Inflation, trade deficits, horrible war atrocities ... how are we supposed to do our big musical number with so many problems in the world?
October 23, 2006 1:58 PM   Subscribe

What trends, what aspects, what trends suggest a positive outcome (from the perspective of a political liberal) and hope for the future ... both for mankind, and, separately, for America?

This is a very politically biased question involving politically charged opinions, but I am not posting it in order to provoke conflict; it is very honestly meant. That having been said, I'm not sure that people who believe that George W. Bush is a wise and sane man leading the country well can help me very much, and I think what follows would simply infuriate them. I respectfully suggest they go elsewhere without reading further.

My very first vote was for Clinton in 1992; since then, most of the time, I've kept abreast of national news. Since Bush was anointed in 2000, I have quite literally disagreed with almost every single action he has taken as President, as well as the actions and beliefs of most of his colleagues. Even his plans for us to go to Mars, which I'd normally enthusiastically support, seem an insane move in the face of our current massive debt. (Actually, one thing I like: the extension of the "cafeteria" medical expenditure deadlines to March 15. But that's one inconsequential thing in six years.)

Bush is my ideological opposite, and for him and his political faction to be running roughshod over our Constitution and playing dirty every chance they get has caused me to become a rather depressed liberal. It feels like we're already living in a near-dictatorship, what with Florida in 2000, Ohio in 2004, Diebold, free speech zones, signing statements, and legalized torture.

I know self-links aren't permitted on the blue, but hopefully they are allowed on the green when used as supportive material — pretty much the cumulative weight of those stories I've bookmarked on under a "whaddafuck" tag (or a "neocon", "horrifying", "dumbass", or "dumbfuck" tag, for that matter) are examples of everything I've just been blown away by, in a negative fashion, over the years.

Add to that the various apocalypses that seem to be hovering in the wings waiting to be called on stage: the Hubbert peak. Bird flu or another pandemic. A national debt so bad I'm just waiting for the Second Great Depression. Global warming. Ongoing terrorism. Seems like we just need one of these to happen in order for the nation's future to crash down very hard and very quick.

This isn't coming from a place of emotional depression, so please don't expand your answers into that area. It's more that some feelings of hopelessness have arisen from the events of the past six years, under a President who, intentionally or not, stupid or not, I tend to believe is one of the most evil men I've ever seen in my life, and who in his six years has done more to ride the country into the ground while worshipping Mammon (not the Jesus he supposedly worships) than any other American president preceding him.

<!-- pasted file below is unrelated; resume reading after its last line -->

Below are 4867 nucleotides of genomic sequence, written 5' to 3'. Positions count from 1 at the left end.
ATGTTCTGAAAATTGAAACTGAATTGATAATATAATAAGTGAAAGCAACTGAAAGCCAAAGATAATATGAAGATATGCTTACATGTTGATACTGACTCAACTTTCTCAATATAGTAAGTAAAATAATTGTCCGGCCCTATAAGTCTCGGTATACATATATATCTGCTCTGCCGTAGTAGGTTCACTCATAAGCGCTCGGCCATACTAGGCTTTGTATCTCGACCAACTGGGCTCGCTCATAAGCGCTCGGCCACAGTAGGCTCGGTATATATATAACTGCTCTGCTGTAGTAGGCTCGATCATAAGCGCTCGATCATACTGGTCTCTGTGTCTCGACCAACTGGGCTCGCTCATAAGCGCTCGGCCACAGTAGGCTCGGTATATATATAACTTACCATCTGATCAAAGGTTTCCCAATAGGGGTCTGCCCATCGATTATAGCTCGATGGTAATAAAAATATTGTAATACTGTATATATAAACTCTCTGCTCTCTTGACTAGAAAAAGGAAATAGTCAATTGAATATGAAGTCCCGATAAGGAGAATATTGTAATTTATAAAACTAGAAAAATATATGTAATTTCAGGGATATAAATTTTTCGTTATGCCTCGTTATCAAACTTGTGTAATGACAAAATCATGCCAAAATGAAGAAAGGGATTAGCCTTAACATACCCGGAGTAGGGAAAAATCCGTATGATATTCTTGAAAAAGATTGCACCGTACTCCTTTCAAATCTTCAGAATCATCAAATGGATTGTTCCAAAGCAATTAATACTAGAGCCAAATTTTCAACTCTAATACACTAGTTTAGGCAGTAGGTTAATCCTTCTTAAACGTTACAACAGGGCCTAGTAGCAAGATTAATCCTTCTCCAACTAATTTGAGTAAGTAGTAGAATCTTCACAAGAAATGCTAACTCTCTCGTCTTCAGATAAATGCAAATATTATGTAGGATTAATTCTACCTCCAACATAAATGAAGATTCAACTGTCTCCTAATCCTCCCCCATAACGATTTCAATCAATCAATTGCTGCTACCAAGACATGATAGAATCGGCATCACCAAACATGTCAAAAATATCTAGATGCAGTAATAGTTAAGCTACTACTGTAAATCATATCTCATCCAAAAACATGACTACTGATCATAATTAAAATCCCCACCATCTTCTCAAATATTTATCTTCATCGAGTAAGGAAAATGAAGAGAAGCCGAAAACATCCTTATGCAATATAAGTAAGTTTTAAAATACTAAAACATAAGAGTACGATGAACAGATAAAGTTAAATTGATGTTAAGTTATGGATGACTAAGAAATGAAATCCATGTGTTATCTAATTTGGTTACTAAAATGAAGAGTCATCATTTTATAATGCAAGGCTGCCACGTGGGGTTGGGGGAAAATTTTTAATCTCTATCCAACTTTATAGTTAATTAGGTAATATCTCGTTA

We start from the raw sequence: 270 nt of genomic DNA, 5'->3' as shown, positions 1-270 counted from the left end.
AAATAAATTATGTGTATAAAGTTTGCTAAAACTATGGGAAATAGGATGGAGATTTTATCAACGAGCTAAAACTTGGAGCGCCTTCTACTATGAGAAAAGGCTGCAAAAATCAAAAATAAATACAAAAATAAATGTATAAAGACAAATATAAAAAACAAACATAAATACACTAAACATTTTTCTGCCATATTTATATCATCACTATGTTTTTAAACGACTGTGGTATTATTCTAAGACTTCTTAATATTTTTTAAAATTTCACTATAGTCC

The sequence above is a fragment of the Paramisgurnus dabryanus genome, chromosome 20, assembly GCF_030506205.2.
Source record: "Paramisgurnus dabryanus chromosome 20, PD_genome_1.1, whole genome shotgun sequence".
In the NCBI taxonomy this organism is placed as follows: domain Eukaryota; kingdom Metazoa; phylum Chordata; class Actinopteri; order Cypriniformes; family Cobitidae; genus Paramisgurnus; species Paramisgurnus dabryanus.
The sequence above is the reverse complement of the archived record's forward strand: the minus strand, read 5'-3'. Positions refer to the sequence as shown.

What this boils down to: Please give me some solid, substantial, very concrete fodder (no "pat-pat-pat-it'll-be-okay-little-lib'rul" speech, in other words) that demonstrates that both America and the world are NOT going to hell in a handbasket, and I will be very much obliged.
posted by WCityMike to Religion & Philosophy (18 answers total)

This post was deleted for the following reason: xyz sucks amirite questions do not go well here.

Radiation is terrible for humans, but it turns out that it's not so bad for animals. This, plus a new wave of nuclear weapons proliferation, gives me a great deal of hope for the planet. Chances are that after another hundred years or so on our current path, everything ought to be A-OK again!

Sorry, but I can't really give you better news than that.
posted by vorfeed at 2:22 PM on October 23, 2006

Well, look on the bright side.... even Germany recovered from Hitler.
posted by matkline at 2:23 PM on October 23, 2006

Mammon: for those of you (like me) that had no idea what this word meant. Interesting word choice.
posted by mmascolino at 2:31 PM on October 23, 2006

matkline, I really need to thank you for that. It made me both smile and pause long enough to consider how much a group of people can endure. Grazie.
posted by FlamingBore at 2:34 PM on October 23, 2006

You say you are depressed, then that you are not depressed. The nature of your question suggests more weight might be placed on the former. Specifically, you start out asking how to perform when you are emotionally drained, and retain feelings of hopelessness.

Then you change your question all together and ask for conservative arguments to disassemble. So, um, which is your question?
posted by kc0dxh at 2:41 PM on October 23, 2006

It's interesting to note the recovery of Germany. I sometimes think that things will turn around, but perhaps not completely in my lifetime.

The problem with the Germany analogy is that they were made to change after losing the war. The US has plenty of ability to continue to run roughshod over everyone in the world for quite some time (and I say this as an American).